Reduced Access Lowers Abortion Rates

December 02, 1997

University Park, Pa. -- Restrictive state policies and the lack of medical providers have effectively decreased the rate of abortions in the United States, according to researchers.

"Abortion rates are generally higher along the West and East coasts, where states tend to place fewer conditions on an abortion and offer an abundance of providers compared to less populated regions," says Dr. Stephen A. Matthews, research associate with the Population Research Institute at Penn State and adjunct assistant professor of geography.

"The most common restrictions on abortion are Medicaid funding limits, 24-hour waiting periods, mandatory counseling and parental consent requirements for minors," Matthews notes. "From a pragmatic standpoint, these restrictions have made a difference in abortion rates. Calculations indicate that decreased access, due largely to restrictions, accounted for 24-30 percent of the 5 percent decline in abortion rates between 1988 and 1992."

"Conversely, birthrates go up where the costs of contraception are higher due to reduced access to providers of contraceptive methods and advice such as obstetrician-gynecologists and family planning services," says Dr. Mark O. Wilhelm, assistant professor of economics at Penn State.

Matthews, Wilhelm and David Ribar, assistant professor of economics at George Washington University, are authors of the paper, "The Effects of Economic Conditions and Access to Reproductive Health Services on State Abortion Rates and Birthrates," which appeared in the journal Family Planning Perspectives.

For the period 1988-92, the Alan Guttmacher Institute documented substantial declines in both the incidence and availability of abortions in the United States. Nationwide the abortion rate fell by 5 percent, from 27.3 abortions per 1,000 women to 25.9 per 1,000. At the same time, the proportion of women living in counties with an abortion provider fell from 71 to 69 percent, and the number of providers per 100,000 women fell from 4.4 to 4.0.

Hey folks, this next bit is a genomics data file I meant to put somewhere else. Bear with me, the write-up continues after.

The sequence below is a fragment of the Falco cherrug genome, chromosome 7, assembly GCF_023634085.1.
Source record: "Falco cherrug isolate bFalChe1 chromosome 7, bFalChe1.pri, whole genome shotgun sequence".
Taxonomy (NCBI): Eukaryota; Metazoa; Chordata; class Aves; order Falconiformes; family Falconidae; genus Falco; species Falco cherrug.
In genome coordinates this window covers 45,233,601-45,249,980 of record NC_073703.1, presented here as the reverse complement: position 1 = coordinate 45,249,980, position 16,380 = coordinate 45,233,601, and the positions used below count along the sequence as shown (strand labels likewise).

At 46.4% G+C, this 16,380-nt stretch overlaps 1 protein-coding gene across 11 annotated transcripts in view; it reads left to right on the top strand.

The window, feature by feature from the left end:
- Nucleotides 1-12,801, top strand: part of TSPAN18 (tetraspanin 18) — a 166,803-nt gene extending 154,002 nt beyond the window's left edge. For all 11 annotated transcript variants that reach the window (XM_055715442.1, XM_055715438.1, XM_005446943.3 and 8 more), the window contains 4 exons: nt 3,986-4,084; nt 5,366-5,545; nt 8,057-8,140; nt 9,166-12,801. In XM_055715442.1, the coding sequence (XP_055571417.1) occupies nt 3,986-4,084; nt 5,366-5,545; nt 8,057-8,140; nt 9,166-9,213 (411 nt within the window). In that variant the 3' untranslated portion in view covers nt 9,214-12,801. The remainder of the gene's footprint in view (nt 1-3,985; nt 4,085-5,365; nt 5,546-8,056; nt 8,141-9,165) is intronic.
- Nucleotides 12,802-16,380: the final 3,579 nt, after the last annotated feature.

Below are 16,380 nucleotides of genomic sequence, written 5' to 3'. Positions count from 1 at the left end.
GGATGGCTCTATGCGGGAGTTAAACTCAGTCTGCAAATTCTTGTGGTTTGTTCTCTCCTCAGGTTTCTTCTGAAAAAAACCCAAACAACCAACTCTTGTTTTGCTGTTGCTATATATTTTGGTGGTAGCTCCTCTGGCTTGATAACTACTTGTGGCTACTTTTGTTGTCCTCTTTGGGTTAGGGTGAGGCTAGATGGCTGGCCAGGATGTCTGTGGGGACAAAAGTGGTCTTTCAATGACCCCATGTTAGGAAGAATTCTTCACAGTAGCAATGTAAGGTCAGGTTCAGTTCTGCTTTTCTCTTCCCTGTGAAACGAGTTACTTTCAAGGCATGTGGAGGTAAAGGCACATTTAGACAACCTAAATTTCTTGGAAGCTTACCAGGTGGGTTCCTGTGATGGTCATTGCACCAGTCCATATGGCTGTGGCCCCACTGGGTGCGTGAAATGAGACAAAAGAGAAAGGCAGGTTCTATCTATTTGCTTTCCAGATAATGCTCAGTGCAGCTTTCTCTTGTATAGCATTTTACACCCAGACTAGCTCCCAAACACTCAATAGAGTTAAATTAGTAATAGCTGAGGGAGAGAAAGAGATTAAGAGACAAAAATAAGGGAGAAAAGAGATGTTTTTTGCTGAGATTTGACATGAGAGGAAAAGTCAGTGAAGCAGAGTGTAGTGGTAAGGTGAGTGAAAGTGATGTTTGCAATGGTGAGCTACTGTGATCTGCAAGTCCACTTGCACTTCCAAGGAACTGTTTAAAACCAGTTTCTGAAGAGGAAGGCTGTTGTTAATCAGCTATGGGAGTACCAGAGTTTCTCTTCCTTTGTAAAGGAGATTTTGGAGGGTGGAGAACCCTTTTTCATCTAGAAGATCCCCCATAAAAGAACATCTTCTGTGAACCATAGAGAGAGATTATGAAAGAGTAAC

"In 1973, the year of Roe vs. Wade, 15 counties in Pennsylvania had abortion providers. By 1977, this number had risen to 32 counties, but by the early 1990s it was back down to 16," says Matthews.

A 1992 Alan Guttmacher Institute (AGI) paper reported that, during the late 1980s, 83 percent of U.S. counties and 20 percent of urban areas had no licensed physicians or service providers who dealt with abortion cases. As a result, in the U.S. Mid-Atlantic region, 18 percent of the women seeking information about an abortion had to drive between 50 and 100 miles. Another 9 percent drove 100 miles or more, Matthews adds.

"Our results make clear that policies that either expressly or indirectly reduce women's access to abortion services decrease their use of the procedure," says Wilhelm.

"The Supreme Court has generally held regulations to be invalid if they place substantial obstacles in the path of a woman desiring or considering an abortion," he notes. "The contentious issue of whether policies go too far in restricting access is being resolved by the Court under its standard of `undue burden.' "

"While the Court has applied its test one restriction at a time, our findings suggest that the 'undue burden' standard should be broadened to consider availability of abortion providers in certain geographical regions," says Matthews.

The study uses 1978-88 data combined from more than a dozen sources including the Alan Guttmacher Institute (AGI), Current Population Survey (CPS) and the U.S. Bureau of the Census.

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EDITORS: Dr. Matthews can be reached at (814) 863-9721 (office) or at matthews@pop.psu.edu by email; Dr. Wilhelm is at (814) 863-7416 or at wilhelm@pop.psu.edu by email; and Dr. Ribar is at (202) 994-7608 or at dcr7@gwis2.circ.gwu.edu by email.

Penn State

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